• vodka [12]
  • cocaine [12]
  • rum [9]
  • whiskey [9]
  • Christianity [7]
  • spirits [6]
  • bombs [5]
  • patience [4]
  • the pope [3]
  • kindness [1]
  • Richard Dawkins [1] <-- the standard unit used.

Interestingly, pretty much 90% of the searches for things like Rum, Vodka, and Spirits are around december. I imagine that is where most alcohol sales happen, by a large margin. Yet one more reason to boycott the commercialisation of Christmas.

Saturday, August 08, 2009

Will the real apologist please stand up?

I've been wondering who might be the best Christian philosophers or apologists to read these days.

If you can think of anyone who might be worthwhile reading then drop me a comment.

Here are some names that I have decided might be worthwhile checking out:

1. Alvin Plantinga - I currently have Plantinga's "The Analytic Theist. An Alvin Plantinga reader" edited by James Sennett. I'm considering reading his books on Warranted Christianity and also about Naturalism. This current book I have is standard arguments for God plus some general epistemic and theological discussion.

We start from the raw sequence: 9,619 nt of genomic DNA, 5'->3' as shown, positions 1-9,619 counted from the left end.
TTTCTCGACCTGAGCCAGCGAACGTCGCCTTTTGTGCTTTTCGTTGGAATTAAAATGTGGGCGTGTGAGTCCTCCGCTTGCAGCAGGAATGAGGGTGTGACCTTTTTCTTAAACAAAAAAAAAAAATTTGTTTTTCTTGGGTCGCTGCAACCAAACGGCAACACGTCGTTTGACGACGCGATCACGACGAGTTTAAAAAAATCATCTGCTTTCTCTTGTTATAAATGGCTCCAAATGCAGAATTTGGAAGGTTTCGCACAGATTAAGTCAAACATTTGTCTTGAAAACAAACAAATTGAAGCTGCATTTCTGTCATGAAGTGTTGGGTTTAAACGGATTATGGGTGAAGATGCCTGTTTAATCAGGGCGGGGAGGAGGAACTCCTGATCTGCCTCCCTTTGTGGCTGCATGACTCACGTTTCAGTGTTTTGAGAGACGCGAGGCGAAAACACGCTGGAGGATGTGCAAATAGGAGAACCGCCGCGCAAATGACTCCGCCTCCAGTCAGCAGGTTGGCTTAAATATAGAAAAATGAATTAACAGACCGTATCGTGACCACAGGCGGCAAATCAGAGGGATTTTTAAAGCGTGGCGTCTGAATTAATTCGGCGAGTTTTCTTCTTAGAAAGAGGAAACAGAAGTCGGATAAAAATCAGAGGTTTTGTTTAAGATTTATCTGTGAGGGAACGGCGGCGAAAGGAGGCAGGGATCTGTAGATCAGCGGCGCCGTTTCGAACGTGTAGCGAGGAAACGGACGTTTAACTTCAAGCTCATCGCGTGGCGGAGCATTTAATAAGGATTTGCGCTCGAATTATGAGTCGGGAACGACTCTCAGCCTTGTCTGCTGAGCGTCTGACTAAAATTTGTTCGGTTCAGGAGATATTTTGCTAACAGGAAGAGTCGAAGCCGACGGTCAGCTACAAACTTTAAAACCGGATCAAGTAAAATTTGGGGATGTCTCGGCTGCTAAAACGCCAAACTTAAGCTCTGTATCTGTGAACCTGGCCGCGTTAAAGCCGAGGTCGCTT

2. William Lane Craig - I have listened to nearly all of his Reasonable Faith podcasts plus I plan to watch as many of his debates as I can. I'm very unimpressed by Craig and I think I can say why (that is, I have proper rebuttals for much of his work). Still, people make so much of a fuss about him that I'll keep my eye open on his work for any new arguments.

3. Gary Habermas - a biblical historian/scholar, his "minimal facts" model proof of Jesus' resurrection is widely lauded. So far I am not impressed. I'll give it a closer examination.

4. J.P. Moreland - apparently he does some good work on human consciousness & god.

5. Paul Copan - never heard of him but one blog I read said he did a good version of the Moral Argument. I'm not sure how he will pull it off if Craig couldn't, but I'll see.

6. Stephen T. David - apparently does good work on some theistic proofs.

7. Norman Geisler - he's so prolific a writer that something of his must be okay. We'll see.

Wednesday, August 05, 2009